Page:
For British Workers: Versions of Vladimir Mayakovsky and Others
Mayakovsky understood as well as anyone why love – and tedium – are social, and thus political; and that the political should be intimately personal (not the task of a self-seeking, self-selecting cadre). Anyone who hasn’t understood this has never been political; and never loved. As Mayakovsky wrote, trying to refute societal as well as personal despondency: “You have to wrench / joy / from the day-to-day”. (For once, he doesn’t employ the word byt.) In a world filled with the poetry of immiseration, I think in Mayakovsky’s finest work – as, say, the final part of the long poem-sequence GOOD!, written for the 10th anniversary of the October Revolution, which closes this book – he abundantly succeeds.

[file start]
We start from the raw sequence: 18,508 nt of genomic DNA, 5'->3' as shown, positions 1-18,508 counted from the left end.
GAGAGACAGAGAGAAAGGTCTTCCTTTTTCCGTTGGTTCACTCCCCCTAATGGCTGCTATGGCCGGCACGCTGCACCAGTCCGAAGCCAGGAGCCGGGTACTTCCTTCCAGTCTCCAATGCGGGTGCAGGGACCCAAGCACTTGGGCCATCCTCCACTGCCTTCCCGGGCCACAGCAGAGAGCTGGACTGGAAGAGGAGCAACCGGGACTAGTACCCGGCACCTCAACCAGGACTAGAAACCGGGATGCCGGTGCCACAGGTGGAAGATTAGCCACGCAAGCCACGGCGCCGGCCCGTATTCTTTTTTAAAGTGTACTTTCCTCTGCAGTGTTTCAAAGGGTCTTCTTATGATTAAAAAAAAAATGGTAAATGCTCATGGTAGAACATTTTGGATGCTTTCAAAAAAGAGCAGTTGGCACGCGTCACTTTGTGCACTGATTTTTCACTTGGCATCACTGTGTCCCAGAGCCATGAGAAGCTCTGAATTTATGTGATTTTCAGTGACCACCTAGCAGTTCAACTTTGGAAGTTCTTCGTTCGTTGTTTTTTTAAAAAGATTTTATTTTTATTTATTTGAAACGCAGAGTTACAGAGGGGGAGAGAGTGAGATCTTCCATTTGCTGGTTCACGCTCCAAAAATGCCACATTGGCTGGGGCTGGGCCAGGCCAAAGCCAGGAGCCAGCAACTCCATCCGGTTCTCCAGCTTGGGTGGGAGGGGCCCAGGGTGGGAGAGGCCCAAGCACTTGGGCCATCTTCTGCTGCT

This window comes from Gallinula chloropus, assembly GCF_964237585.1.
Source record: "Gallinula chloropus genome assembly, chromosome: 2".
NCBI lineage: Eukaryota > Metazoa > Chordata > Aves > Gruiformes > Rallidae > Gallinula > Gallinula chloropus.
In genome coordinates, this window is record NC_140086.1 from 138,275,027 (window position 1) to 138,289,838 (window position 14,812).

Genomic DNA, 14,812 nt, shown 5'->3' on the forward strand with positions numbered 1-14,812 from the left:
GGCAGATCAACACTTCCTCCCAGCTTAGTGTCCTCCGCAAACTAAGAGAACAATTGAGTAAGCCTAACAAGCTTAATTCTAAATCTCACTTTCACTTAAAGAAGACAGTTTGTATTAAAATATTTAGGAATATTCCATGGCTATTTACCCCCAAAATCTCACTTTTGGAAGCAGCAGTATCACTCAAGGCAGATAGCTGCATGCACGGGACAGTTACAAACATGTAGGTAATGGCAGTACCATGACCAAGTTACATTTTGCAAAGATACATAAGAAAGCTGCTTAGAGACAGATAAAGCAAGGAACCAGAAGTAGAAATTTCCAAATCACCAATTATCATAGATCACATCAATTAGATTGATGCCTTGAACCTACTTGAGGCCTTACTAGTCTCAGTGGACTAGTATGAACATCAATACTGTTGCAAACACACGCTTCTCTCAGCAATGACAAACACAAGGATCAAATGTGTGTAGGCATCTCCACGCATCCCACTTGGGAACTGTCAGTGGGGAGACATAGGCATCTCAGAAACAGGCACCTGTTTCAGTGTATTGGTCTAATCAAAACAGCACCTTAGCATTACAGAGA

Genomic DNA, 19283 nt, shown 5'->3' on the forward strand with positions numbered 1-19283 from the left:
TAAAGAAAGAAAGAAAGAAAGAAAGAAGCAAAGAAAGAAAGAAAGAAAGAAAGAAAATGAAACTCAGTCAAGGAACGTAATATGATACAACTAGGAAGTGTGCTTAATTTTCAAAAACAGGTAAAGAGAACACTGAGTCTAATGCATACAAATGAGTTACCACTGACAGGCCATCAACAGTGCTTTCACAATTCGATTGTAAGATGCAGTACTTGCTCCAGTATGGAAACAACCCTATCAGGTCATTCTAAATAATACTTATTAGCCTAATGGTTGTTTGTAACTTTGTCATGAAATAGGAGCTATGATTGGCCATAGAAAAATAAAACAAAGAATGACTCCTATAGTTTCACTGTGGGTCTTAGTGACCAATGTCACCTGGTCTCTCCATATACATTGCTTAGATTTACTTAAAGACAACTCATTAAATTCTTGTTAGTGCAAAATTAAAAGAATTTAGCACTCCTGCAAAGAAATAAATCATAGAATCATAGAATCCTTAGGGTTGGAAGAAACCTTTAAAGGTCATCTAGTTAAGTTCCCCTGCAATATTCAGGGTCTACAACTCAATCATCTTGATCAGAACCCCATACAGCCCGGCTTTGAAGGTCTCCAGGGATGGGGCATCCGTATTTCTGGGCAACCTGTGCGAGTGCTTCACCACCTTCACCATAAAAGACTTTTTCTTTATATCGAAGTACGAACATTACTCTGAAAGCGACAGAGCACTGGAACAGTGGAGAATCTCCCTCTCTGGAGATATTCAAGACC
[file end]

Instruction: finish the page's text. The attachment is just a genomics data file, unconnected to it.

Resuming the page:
£10.50, 70pp, ISBN 978-1-903488-85-0, 2015/06
Harry Gilonis is a poet, editor, publisher, and occasional critic. A Professor of English at a Canadian university said of him that he “collaborates with his reading”; much of his work works inter-textually, through widely-varying modes of translation (and sometimes quite extreme mis-translation…). For British Workers endeavours to capture the spirit, and much of the time the letter, of the poetry surrounding the early years of the Russian Revolution: a poetry of radical optimism from which, he hopes, something can still be gained.More about Harry Gilonis»